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Labor Day crash shines spotlight on distracted driving

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Woman escapes with minor injuries

This past Labor Day weekend could have ended tragically for one motorcyclist. Francisca Wright’s ride down eastbound Highway 66, ended abruptly when a car darted out in front of her, near the UPS Store, 2418 Hwy 66, at about 5:15 pm on Sept. 3.

Wright rammed into the silver-colored sedan as the driver attempted to cross the road to turn left. The driver apparently did not see or yield to Wright, and she struck the driver’s side door.

Witnesses said Wright’s husband, who was riding next to her, stopped immediately, dropped his bike, and ran to her aid. When police arrived a few minutes later, Wright was writhing in pain, and frightened from the ordeal.

Wright is a member of the motorcycle group “Endless Riders,” and shortly after the emergency responders showed up, several members from the group also arrived to provide support for their “family,” allowing Wright’s husband the ability to drop everything and focus on his wife’s wellbeing.

Gallup Police Department spokesperson Capt. Marinda Spencer said that Wright was later released from a local hospital with “minor injuries.”

In addition to Wright’s accident, it was a bad month for motorcycle riders in McKinley County in general, and Jim Smith of the Gallup-based Western New Mexico Motorcyclists Rights Organization, keeps up on this sort of news.

“We have already had four accidents in the last month in McKinley County, which is a lot for just one month,” he said.

It wasn’t just a bad month though –  the month was part of an overall bad year in the state of New Mexico.

Raymond Gallegos of the Albuquerque-based New Mexico Motorcyclists Rights Organization, said that according to the statistics, he said “there have been 213 crashes year-to-date, which is 56 more then all of 2016. There have also been 32 fatalities, which is one less than all 2016.”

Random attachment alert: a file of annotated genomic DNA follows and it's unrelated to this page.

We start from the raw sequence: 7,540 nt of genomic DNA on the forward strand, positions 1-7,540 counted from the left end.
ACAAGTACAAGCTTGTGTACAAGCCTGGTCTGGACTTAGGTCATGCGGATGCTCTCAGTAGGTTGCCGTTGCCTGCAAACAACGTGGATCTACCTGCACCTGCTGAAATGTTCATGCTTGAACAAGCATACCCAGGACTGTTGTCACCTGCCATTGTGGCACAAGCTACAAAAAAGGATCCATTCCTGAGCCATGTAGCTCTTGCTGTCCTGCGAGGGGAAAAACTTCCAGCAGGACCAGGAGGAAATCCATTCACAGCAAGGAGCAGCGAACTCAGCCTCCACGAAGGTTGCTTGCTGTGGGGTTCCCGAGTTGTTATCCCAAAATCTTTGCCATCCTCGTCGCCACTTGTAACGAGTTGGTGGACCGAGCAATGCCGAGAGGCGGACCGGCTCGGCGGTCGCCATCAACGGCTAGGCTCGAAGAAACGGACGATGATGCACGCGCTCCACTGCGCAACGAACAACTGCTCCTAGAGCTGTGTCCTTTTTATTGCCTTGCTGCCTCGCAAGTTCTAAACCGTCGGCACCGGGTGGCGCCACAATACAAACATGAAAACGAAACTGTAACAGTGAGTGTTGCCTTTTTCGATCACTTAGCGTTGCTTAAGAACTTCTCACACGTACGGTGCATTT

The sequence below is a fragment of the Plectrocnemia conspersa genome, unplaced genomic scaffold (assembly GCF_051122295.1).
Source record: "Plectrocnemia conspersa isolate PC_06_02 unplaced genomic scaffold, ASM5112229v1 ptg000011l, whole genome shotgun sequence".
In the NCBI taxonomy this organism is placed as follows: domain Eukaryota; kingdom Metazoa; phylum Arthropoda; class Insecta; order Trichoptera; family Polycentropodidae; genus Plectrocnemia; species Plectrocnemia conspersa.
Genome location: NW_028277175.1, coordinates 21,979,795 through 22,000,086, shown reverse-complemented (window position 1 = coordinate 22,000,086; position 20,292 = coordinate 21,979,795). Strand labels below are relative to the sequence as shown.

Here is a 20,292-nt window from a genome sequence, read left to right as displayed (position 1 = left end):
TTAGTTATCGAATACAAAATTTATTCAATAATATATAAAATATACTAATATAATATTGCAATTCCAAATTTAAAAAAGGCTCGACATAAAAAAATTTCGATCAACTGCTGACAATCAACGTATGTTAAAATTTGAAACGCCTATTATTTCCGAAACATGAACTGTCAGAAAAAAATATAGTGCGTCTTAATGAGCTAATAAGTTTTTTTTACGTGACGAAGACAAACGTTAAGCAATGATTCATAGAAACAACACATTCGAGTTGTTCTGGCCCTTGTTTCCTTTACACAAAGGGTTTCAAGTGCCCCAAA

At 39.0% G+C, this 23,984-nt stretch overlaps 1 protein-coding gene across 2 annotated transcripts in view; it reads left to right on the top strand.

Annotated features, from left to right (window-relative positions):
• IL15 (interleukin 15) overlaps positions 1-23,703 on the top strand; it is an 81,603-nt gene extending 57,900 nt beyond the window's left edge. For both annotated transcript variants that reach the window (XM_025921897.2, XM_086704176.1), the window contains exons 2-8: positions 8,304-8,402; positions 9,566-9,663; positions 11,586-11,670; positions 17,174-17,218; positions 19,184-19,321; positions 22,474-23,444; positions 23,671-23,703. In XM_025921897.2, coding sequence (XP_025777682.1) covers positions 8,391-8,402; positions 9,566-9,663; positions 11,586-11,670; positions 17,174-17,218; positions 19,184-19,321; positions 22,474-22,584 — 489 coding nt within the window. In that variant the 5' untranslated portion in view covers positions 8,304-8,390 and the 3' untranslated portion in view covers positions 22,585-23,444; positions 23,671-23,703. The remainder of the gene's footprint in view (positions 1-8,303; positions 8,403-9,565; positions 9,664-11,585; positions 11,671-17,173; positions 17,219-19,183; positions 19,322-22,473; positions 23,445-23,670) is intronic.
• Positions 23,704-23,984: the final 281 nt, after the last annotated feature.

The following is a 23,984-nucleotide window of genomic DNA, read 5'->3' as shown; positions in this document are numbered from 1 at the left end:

A common theme with many of these crashes is distracted driving. According to a 2015 study by the National Highway Traffic Safety Administration, 14 to 18 percent of all crashes involve distracted driving, which includes texting. There were over 391,000 distracted-driving crashes in 2015, and almost 3,500 deaths.

One of those deaths was Michael Jakino of Farmington, N.M., father of 2016 Miss New Mexico Summer Jakino-Whistle. On the bike riding with him was Jacinko-Whistle’s mother, Robin Jakino, who was severely injured. This Labor Day weekend marked the two-year anniversary of the accident.

On Sept. 6, 2015, Michael and Robin Jakino were on U.S. Route 550, north of Durango, when a pickup truck traveling in the opposite direction crossed over the center line and hit them head on.

Michael Jakino was pronounced dead on the scene, and Robin Jakino had to have a significant portion of her leg amputated. Robin Jakino is still dealing with the physical trauma now two years later, having several surgeries to repair damage from infections.

“Her leg is now amputated up to near the hip, which makes getting a prosthetic difficult because there is nothing left to attach it to,” Jakino-Whistle said.

Jakino-Whistle describes her father as “an amazing man.” He was chairman of the board for San Juan Regional Medical Center, and he worked extensively with underprivileged youth.

“Daddy was also the head of the Kiwanis Club,” she said, adding that he “was very popular with the community.”